In each section of the performance, looking is a key concern. The piece opens in front of the curtain, with a line of performers holding red pom pons waiting as if awaiting the start of a cheerleading routine. On a count of three, the performers turn and sit down, and performer Kym Vercoe begins to tell a story. Her story recounts a journey home late one Sydney summer night, with Vercoe and her friend driving home after a night of dancing. On the relatively short drive home, the two women encounter two roadside scenes of violence in women appear as victims, scenes that the two women in the car feel compelled to intervene into. And yet in each of these scenes, all is not exactly as it appears. The first incident revolves around a clump of men around a woman slumped on the footpath, and two car loads of women stop and come to her assistance. Whilst the heightened aggression of the men made it appear that the woman had been assaulted or was in imminent danger of further attack, the subsequent unfolding of the story after the police arrived was that one of the men, the woman’s boyfriend, had been trying to prevent the very drunken woman from driving home, and this drunken altercation had led to her being thrown to the ground. The role of the other men was unclear. Upon continuing their homeward drive, Vercoe and her companion see another agitated woman attempting to flee whilst two men were approaching her. Upon attempting the assist the woman, our narrators are almost immediately stopped by police, who violently arrest the woman, who is revealed to be an ice addict who has been breaking into cars. The police chastise Vercoe and her friend for misreading the situation, and in their view, acting stupidly because they failed to see the true circumstances, despite the evidence of their eyes.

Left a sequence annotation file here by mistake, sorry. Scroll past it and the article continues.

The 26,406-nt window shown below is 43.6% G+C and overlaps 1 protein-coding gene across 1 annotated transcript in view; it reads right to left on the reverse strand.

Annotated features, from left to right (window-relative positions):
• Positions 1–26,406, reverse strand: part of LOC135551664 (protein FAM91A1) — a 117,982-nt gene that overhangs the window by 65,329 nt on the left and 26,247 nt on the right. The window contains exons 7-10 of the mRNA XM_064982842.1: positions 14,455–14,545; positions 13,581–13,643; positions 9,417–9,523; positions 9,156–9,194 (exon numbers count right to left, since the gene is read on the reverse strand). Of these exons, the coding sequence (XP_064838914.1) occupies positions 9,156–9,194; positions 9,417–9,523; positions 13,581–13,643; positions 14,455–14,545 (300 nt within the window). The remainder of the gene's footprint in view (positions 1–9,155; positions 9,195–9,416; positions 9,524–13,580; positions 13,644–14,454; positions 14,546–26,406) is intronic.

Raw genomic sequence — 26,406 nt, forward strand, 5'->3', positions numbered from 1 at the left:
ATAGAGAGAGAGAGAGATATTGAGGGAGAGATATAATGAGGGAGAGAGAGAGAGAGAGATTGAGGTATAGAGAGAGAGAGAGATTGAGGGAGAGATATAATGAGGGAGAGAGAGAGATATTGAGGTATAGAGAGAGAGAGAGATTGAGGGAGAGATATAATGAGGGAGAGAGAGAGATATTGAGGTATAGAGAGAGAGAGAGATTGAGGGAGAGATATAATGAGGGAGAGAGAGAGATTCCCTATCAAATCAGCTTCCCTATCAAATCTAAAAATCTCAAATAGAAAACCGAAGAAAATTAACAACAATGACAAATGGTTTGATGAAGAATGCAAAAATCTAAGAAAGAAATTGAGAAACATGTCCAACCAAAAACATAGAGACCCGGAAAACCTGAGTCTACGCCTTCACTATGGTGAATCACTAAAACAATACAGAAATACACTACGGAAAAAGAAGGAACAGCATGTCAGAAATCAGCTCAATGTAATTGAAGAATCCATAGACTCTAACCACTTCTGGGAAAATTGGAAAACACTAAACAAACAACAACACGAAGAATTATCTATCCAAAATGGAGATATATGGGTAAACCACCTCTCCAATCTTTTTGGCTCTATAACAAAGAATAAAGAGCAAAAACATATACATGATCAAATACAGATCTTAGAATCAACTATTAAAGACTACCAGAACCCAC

Vercoe reaches the end of her narrated encounter with police with another look, in this case that of the police officer who whilst claiming to be making sure that the two woman arrive home safely, feels it necessary to demonstrate his potential power to detain. “Its just that I can smell alcohol on your breath,” he says. As the two woman in the car defend themselves – “I’ve had a couple of beers, but they were hours ago now, so I’m OK to drive I reckon” – another performer, Jane Phegan, interrupts her. Looking directly at the audience, Phegan states: “Imagine fucking 12 of these guys in a row.” In this sequence, Phegan is referring indirectly to a real incident involving an Australian rugby league on tour in New Zealand, in which a local woman who thought that she was having sex with one member of the team, but was brought to a room to which the entire team were present. Phegan’s thought experiment involving the actual members of the present audience, speaking apparently as herself shifts the focus from this potentially part-remembered past event to the live transaction of looking and looking back. Here too, gender issues recur, with performer Arky Michael’s rhetorical dismissal of Phegan’s capacity to act on her proposition on the basis that she “hasn’t got the balls.”